It’s time to delve into the tips box and share this week’s top reader tips. Today we’re looking at an easy and built-in way to record problems in Windows, squeezing life out of your batteries, and supercharging CCleaner.

Recording Windows for Problem Diagnosis and Tutorials

How-To Geek reader Mark shares an interesting tip for using a built-in Windows tool that many people aren’t even aware of:

A few months ago I stumbled upon a really useful little application tucked away in Windows 7. There’s an app called “Problem Steps Recorder” that allows you to record your screen as an HTML slide show. It’s really handy when you don’t need the overhead of a full out recording and audio track.

You just start it, and then do whatever it is you want to record. Every time you use the mouse or keyboard it snaps a screenshot. When you’re done you can add comments to the slideshow you’ve made. It’s super easy to use. I use it to make tutorials for my coworkers and relatives and I’ve trained my relatives to use it before bugging me with a problem they have. It makes trouble shooting way easier!

Problem Steps Recorder seems like an easy to use compromise between using a single screen shot and going to full video. To access the Problem Steps Recorder click on the start button and then type “problem steps” in the run box. Nice find Mark!

Extending the Life of Batteries

Shelly writes in with an easy way to squeeze life out of disposable batteries:

I have two tricks I use for getting more juice out of my batteries before throwing them away. The first is “the swap” and the second is “the conveyor”. I’m not sure why this works (maybe the individual terminals in electronic devices don’t have equal pull from the batteries?) but if you simply remove the batteries from a device and rotate their position within the battery compartment you can often get more juice from them. I do this with my remote controls and just changing the batteries around often gets me a month or more extra use!

The other trick I use, the conveyor, is where I move batteries from high-energy use items to low-energy use items. Batteries that were in my camera flash almost always have more than enough life to power my wireless keyboard for months after they’ve become too weak to power the big capacitor in the flash anymore. If you think in terms of a battery being a person who is fatigued and able to do less instead of in terms of it either being on or off, you’ll start to see places where you can put the battery to work!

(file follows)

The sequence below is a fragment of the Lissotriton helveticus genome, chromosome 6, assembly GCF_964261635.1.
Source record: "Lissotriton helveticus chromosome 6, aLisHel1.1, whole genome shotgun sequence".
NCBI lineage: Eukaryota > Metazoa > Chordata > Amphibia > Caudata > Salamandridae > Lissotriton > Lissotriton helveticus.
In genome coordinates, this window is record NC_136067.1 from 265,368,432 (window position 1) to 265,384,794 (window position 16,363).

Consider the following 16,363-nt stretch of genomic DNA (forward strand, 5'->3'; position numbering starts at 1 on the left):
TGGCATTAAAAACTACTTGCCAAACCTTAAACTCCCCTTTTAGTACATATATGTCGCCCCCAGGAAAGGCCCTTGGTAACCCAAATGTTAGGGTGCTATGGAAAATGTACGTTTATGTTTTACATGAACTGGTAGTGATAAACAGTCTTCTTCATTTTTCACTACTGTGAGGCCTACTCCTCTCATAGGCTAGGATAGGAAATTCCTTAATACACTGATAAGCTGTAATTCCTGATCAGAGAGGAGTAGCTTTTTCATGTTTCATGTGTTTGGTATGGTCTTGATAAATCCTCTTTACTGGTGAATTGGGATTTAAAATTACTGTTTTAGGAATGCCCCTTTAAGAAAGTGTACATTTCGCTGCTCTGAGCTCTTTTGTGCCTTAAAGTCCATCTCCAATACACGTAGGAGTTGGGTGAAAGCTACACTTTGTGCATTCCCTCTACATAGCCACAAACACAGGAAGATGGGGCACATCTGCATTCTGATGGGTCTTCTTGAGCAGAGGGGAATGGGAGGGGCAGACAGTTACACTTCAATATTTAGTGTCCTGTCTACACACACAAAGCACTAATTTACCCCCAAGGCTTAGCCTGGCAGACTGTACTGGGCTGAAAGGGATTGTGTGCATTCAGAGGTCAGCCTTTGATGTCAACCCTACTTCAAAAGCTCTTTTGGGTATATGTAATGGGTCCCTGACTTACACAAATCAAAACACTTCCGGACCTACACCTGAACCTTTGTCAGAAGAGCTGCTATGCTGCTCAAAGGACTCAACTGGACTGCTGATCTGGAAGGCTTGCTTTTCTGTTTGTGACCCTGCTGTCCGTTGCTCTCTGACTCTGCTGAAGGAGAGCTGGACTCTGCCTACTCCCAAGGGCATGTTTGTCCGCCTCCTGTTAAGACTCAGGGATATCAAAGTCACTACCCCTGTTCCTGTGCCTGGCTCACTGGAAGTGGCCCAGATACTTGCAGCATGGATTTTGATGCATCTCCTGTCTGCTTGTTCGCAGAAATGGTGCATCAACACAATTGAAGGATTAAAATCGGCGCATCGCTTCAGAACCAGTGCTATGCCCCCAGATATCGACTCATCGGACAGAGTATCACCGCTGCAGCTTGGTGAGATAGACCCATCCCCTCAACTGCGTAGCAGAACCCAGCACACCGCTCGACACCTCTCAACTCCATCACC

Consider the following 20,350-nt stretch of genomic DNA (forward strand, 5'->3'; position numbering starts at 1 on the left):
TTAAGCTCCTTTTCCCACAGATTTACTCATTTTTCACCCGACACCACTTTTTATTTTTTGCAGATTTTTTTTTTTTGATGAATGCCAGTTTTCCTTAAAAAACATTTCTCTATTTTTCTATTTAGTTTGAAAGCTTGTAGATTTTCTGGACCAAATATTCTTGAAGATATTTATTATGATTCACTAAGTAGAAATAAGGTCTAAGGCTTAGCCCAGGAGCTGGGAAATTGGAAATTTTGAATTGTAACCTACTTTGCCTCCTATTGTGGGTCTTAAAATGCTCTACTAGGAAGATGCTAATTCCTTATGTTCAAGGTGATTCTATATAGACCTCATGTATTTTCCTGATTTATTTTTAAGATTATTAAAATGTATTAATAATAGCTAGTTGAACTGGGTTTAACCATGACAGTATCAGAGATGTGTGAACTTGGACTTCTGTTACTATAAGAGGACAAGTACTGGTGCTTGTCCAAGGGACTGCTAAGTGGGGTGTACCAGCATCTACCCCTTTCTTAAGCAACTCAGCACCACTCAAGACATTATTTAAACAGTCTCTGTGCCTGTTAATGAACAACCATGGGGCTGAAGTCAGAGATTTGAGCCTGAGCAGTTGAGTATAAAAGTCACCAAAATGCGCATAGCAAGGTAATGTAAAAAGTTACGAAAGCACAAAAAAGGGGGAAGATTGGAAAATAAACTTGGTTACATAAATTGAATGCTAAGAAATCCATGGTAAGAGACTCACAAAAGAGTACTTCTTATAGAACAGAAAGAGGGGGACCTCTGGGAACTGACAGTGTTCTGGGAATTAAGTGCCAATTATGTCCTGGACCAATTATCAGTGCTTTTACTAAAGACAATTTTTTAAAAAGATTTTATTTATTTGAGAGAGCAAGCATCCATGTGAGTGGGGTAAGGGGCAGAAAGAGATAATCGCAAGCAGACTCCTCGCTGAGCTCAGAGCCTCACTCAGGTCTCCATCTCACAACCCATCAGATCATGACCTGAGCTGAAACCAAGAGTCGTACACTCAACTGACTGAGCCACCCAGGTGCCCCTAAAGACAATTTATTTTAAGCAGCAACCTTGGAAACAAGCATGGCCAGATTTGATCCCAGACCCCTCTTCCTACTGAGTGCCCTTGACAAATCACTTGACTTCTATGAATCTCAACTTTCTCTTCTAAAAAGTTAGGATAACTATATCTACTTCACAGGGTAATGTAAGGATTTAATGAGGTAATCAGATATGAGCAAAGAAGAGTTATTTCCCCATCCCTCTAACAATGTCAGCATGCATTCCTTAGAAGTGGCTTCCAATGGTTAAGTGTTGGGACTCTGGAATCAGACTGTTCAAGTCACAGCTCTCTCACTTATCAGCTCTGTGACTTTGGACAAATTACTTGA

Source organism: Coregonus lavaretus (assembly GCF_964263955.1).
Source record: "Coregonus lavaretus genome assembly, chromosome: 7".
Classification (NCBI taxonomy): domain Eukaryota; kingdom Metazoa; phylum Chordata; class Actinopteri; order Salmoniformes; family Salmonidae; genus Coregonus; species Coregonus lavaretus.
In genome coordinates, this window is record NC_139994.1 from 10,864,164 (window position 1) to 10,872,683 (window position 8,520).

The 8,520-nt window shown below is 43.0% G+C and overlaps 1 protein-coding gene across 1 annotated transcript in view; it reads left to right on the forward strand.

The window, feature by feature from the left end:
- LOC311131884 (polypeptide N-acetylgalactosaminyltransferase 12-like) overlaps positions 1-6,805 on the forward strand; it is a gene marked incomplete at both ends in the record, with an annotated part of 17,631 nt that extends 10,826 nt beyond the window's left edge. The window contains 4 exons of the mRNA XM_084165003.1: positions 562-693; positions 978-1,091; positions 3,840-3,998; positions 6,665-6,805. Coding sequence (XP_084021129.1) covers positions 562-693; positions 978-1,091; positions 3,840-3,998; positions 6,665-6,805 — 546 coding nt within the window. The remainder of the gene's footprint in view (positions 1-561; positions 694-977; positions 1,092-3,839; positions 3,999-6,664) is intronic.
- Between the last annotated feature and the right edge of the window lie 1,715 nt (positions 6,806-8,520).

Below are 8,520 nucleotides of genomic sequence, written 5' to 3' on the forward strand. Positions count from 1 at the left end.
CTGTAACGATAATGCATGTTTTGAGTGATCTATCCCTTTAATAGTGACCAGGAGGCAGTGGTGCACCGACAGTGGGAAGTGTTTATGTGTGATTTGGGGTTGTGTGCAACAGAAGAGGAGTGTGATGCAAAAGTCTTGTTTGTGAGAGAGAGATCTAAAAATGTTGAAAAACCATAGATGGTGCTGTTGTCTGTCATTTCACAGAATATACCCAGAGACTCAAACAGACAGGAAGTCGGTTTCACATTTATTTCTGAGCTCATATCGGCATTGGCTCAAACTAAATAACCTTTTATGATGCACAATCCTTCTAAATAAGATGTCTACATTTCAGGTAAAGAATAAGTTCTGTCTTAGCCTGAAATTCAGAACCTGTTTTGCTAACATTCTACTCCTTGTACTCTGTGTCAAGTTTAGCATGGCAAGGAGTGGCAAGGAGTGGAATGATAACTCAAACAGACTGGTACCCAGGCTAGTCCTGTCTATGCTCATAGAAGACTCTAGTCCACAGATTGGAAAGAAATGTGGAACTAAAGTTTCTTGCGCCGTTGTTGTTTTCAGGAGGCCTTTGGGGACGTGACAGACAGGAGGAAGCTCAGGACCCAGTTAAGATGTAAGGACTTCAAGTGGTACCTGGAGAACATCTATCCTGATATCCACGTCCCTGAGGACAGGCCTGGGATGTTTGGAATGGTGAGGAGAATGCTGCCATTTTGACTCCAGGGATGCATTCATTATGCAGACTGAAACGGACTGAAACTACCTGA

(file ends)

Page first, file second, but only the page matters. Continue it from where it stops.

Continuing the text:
Great tips Shelly. If you’ve purchased premium batteries for a high-energy device it’s nice to know you can squeeze life out of them in the light-duty items like TV remotes.

Supercharge Your Installation of CCleaner

Nick writes in with a way to supercharge your CCleaner installation:

I love CCleaner. Sometimes I run it even when I probably don’t need to just to see all those temp files go shooting into the proverbial ash can. Unfortunately CCleaner only, be default, works with so many programs. I recently discovered a great add-on that extends the reach of CCleaner called CCEnhancer. You install it and it adds in almost 300 new programs to the CCleaner cleaning database! After I installed it and ran it for the first time I freed up an additional 3GB of hard drive space just from miscellaneous files generated by programs I’d never have even thought to look (like DVD burning software caches). It’s great!

We’re all for anything that makes the already useful CCleaner even more useful. You can download a copy of CCEnhancer here.

Have a great tip to share? Shoot us an email at and we’ll do our best to get it on the front page.

Profile Photo for Jason Fitzpatrick Jason Fitzpatrick
Jason Fitzpatrick is the Senior Smart Home Editor at How-To Geek. He has over a decade of experience in publishing and has authored thousands of articles at How-To Geek, Review Geek, LifeSavvy, and Lifehacker. Jason served as Lifehacker's Weekend Editor before he joined How-To Geek.
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